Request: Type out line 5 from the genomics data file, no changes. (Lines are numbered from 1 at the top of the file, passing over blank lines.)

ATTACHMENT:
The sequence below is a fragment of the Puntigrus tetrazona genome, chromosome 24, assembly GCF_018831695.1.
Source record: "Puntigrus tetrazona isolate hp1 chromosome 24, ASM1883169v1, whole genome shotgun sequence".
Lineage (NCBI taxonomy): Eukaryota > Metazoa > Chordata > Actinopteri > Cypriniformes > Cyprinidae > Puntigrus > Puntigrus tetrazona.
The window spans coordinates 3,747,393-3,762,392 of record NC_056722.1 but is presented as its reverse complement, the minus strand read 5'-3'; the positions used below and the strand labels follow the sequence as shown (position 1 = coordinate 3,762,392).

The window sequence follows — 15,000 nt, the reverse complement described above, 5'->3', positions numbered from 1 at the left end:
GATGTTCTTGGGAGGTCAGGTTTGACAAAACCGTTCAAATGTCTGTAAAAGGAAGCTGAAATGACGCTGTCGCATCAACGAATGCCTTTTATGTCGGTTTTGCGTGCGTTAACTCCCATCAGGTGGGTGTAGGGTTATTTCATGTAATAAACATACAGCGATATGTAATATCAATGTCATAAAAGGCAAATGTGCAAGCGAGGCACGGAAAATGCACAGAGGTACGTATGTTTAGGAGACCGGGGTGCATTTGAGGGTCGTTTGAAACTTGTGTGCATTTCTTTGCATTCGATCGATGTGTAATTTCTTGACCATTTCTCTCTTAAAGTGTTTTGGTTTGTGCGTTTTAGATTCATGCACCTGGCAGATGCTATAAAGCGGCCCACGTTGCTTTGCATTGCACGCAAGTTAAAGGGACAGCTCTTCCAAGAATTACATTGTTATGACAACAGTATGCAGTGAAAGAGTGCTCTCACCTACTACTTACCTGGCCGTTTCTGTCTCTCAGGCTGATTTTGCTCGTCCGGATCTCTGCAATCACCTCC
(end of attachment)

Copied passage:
The window sequence follows — 15,000 nt, the reverse complement described above, 5'->3', positions numbered from 1 at the left end: